TORONTO ― Zita Cobb captivated the crowd of hospitality executives, educators and students at yesterday’s Icons & Innovators Breakfast Series at the Toronto Region Board of Trade.

At the age of 42, Cobb left her high-level role at a fibre-optics giant to pursue personal interests, philanthropic work and to revive her beloved community of Fogo Island, N.L., which was devastated by the demise of the cod fishery. As innkeeper of Fogo Island Inn and president of Shorefast Foundation (which operates the inn) in Fogo Island, Cobb is a staunch supporter of social entrepreneurship ― using business models to solve social problems.

“We started the inn to grow another leg on the economy,” said Cobb. “I deeply believe in business … and I believe that small communities can and should own businesses. We take business as a tool and create an economic asset that belongs to the community.” As the inn operates and reaches a surplus, those funds get reinvested in the community through the Shorefast Foundation. “Every business can be a social business; it’s all a question of degree,” she added. Other communities can adopt the same principle of asset-based community development, said Cobb.

Architecture, design, craft, art and food working synergistically is a key tenet of the inn’s business model. “Modernity does some terrible things,” Cobb explained. “We’re losing track of the sacred. Everything has been commoditized, virtualized, globalized, so where is the sacred, in the secular sense? One of the most important questions we need to ask and answer is, if you’re a business owner, how do you fit in the whole ecosystem? How are you influencing the entire world?”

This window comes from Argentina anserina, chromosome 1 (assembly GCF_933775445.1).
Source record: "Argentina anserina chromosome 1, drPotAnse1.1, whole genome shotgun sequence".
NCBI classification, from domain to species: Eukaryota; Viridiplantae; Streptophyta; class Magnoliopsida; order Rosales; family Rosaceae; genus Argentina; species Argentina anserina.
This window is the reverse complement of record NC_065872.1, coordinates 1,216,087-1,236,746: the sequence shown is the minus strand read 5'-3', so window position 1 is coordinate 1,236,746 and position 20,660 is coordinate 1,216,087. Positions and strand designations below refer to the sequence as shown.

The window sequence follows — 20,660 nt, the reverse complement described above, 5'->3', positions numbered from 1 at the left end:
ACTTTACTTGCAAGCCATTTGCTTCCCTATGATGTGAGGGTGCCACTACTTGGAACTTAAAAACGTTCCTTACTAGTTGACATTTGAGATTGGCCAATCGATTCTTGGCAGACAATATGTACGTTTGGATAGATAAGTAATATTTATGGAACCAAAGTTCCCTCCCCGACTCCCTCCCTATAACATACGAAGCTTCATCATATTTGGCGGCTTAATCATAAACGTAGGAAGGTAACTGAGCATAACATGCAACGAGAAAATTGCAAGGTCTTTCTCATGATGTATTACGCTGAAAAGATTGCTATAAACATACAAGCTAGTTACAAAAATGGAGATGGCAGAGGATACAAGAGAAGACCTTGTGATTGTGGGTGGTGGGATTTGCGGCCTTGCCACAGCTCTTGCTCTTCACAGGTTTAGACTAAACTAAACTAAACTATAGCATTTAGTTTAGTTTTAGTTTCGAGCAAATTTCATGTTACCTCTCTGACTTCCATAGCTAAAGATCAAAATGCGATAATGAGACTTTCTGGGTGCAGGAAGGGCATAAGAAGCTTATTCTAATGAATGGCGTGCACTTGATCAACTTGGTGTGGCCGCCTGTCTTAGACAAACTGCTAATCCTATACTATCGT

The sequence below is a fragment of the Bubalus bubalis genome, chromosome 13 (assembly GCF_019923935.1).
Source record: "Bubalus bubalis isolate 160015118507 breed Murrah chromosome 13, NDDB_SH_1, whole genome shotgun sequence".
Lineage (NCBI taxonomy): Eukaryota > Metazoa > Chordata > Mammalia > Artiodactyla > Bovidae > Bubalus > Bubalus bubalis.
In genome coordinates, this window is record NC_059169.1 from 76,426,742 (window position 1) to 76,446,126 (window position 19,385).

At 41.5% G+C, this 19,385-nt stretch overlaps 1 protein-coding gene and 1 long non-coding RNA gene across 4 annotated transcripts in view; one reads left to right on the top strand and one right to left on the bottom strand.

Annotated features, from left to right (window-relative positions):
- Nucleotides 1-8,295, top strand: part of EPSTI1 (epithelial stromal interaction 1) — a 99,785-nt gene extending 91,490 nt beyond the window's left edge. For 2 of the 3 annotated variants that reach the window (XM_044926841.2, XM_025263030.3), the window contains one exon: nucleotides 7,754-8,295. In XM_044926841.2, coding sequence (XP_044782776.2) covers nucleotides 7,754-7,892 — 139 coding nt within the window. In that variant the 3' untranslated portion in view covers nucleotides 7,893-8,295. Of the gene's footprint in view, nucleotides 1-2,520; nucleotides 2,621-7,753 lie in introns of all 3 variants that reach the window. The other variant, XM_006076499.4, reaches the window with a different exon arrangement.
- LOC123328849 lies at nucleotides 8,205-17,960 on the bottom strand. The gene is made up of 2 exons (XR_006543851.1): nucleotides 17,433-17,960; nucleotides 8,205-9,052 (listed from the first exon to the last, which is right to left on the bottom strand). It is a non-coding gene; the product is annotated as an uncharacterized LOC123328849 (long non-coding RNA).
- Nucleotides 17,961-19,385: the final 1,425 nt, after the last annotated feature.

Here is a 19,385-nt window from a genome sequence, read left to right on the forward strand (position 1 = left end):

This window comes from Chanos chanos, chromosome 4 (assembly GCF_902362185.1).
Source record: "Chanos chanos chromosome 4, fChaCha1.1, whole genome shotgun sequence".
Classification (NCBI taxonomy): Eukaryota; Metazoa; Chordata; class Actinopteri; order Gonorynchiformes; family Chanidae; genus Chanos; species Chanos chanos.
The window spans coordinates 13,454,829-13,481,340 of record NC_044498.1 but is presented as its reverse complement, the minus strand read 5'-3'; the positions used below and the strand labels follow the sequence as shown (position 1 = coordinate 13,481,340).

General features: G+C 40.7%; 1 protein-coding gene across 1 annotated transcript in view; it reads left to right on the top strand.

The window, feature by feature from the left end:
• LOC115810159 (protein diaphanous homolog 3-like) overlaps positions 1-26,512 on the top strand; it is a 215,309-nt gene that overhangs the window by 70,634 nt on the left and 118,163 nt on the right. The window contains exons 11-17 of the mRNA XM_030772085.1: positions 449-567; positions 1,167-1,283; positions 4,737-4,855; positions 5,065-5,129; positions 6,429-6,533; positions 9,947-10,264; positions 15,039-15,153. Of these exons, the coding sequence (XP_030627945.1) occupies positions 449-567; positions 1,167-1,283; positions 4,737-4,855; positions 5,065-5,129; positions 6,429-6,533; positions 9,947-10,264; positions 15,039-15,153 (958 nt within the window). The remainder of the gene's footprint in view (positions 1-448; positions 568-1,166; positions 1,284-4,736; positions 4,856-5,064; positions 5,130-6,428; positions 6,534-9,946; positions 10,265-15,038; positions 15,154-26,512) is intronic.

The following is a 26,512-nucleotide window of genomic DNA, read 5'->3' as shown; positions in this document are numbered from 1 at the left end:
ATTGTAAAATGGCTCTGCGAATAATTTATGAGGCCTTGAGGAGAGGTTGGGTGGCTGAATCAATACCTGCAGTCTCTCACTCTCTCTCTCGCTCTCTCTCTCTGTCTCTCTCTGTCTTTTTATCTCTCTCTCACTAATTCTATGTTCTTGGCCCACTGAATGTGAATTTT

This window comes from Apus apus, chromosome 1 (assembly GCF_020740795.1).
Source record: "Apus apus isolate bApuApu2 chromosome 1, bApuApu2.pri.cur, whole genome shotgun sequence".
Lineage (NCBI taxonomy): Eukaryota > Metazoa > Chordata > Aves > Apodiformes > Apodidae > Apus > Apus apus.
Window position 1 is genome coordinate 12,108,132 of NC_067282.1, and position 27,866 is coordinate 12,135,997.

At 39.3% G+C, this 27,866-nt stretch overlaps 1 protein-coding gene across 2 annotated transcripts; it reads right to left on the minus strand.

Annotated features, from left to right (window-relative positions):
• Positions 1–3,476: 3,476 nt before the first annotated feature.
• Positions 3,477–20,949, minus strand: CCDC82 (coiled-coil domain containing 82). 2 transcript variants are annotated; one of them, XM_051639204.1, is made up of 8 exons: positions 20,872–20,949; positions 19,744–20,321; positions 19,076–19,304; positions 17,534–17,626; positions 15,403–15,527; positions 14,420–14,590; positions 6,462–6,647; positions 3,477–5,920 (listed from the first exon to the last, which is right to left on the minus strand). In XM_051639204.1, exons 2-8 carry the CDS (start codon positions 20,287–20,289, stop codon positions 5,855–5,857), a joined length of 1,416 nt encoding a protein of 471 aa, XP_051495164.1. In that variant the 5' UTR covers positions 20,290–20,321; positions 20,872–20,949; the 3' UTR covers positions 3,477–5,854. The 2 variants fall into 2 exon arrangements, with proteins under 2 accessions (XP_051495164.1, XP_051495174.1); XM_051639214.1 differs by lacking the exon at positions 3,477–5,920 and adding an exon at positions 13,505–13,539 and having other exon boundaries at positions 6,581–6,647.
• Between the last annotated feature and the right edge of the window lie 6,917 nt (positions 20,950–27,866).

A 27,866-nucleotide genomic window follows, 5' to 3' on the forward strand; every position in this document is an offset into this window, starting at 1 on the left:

Given the inn’s remote location, procurement was a challenge and the mandate was to remain as local as possible in order to grow the economy. However, everything couldn’t be sourced locally, so the team created a set of rules guided by originality and integrity. Items were purchased from Fogo Island first, then Newfoundland, then Canada, then other traditional trading partners. “But under no circumstances would we be buy from a place that didn’t have basic labour laws and basic environmental protection laws,” Cobb noted. “As consumers we have more power than we do as voters and I can’t wait for the day to come where everything we buy has a label that tells you where the money went.”

Giving back to the community is ingrained into the philosophy and Cobb wants to take that spirit across Canada. Shorefast Foundation is currently working on a toolkit to guide other small communities into similar ventures. “If you have imagination, money will come,” said Cobb. “If a community can define for itself, what do we love about this place, follow that thread. It’s going to take you to something that is of value.”

The next Icons & Innovators Breakfast Series will feature superstar chef Susur Lee and runs September 30 at the Toronto Region Board of Trade. For tickets, click here.

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